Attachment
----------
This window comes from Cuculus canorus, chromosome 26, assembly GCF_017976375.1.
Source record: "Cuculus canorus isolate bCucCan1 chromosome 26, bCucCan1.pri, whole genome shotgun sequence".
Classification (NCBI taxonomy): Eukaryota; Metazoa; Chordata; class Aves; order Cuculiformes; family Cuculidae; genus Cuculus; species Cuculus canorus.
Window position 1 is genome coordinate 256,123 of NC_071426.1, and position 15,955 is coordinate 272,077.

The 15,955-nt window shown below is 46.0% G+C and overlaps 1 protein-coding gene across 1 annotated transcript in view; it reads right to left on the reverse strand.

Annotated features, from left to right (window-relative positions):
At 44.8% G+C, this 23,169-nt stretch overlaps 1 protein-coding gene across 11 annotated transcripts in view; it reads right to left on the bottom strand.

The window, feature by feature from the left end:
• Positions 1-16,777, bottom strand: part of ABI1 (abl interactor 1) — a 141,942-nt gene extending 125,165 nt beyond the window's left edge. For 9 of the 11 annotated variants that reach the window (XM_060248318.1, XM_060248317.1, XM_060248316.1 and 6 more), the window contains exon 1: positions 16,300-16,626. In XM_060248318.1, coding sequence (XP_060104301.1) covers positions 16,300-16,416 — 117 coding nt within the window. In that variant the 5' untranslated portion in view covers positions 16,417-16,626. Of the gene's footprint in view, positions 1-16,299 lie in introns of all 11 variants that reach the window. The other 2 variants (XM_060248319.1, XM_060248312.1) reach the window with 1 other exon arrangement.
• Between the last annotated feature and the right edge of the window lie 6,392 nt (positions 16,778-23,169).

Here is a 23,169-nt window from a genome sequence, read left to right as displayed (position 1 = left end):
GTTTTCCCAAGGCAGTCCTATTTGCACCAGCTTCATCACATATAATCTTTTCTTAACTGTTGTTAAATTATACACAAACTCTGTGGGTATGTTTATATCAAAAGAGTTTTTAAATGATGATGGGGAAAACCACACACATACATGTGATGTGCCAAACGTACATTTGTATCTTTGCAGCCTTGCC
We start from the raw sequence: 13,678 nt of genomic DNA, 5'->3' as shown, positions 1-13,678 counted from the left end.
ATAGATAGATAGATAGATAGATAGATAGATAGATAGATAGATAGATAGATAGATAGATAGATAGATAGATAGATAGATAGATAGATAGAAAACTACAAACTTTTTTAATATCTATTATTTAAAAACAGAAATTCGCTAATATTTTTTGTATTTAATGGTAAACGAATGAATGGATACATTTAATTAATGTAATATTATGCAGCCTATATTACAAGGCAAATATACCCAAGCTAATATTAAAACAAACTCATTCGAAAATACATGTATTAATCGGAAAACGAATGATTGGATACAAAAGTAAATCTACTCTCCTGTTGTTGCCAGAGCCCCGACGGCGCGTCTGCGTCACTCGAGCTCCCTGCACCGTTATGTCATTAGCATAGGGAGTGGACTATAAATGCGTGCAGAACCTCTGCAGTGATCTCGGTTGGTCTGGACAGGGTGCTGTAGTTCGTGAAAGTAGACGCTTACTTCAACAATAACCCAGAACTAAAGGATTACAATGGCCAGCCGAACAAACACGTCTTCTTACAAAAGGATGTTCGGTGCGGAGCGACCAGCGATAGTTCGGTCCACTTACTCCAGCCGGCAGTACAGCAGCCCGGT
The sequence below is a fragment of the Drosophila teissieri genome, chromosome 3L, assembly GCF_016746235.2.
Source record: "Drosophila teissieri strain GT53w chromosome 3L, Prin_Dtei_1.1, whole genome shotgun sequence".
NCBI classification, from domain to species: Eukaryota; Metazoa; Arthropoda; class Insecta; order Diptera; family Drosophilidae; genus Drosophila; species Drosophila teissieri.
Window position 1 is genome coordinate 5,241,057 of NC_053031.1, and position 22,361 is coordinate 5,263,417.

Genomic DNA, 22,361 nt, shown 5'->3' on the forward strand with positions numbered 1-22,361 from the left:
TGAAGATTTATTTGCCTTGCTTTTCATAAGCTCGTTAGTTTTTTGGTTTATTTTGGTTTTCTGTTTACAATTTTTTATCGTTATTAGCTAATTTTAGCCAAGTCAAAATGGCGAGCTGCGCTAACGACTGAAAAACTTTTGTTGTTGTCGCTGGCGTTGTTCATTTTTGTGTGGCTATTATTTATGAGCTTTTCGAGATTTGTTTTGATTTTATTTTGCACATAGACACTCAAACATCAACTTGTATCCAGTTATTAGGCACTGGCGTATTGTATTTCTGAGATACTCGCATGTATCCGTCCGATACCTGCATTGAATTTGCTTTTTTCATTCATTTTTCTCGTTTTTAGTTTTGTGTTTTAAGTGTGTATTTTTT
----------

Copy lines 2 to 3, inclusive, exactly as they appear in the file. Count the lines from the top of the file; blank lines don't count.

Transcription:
Source record: "Cuculus canorus isolate bCucCan1 chromosome 26, bCucCan1.pri, whole genome shotgun sequence".
Classification (NCBI taxonomy): Eukaryota; Metazoa; Chordata; class Aves; order Cuculiformes; family Cuculidae; genus Cuculus; species Cuculus canorus.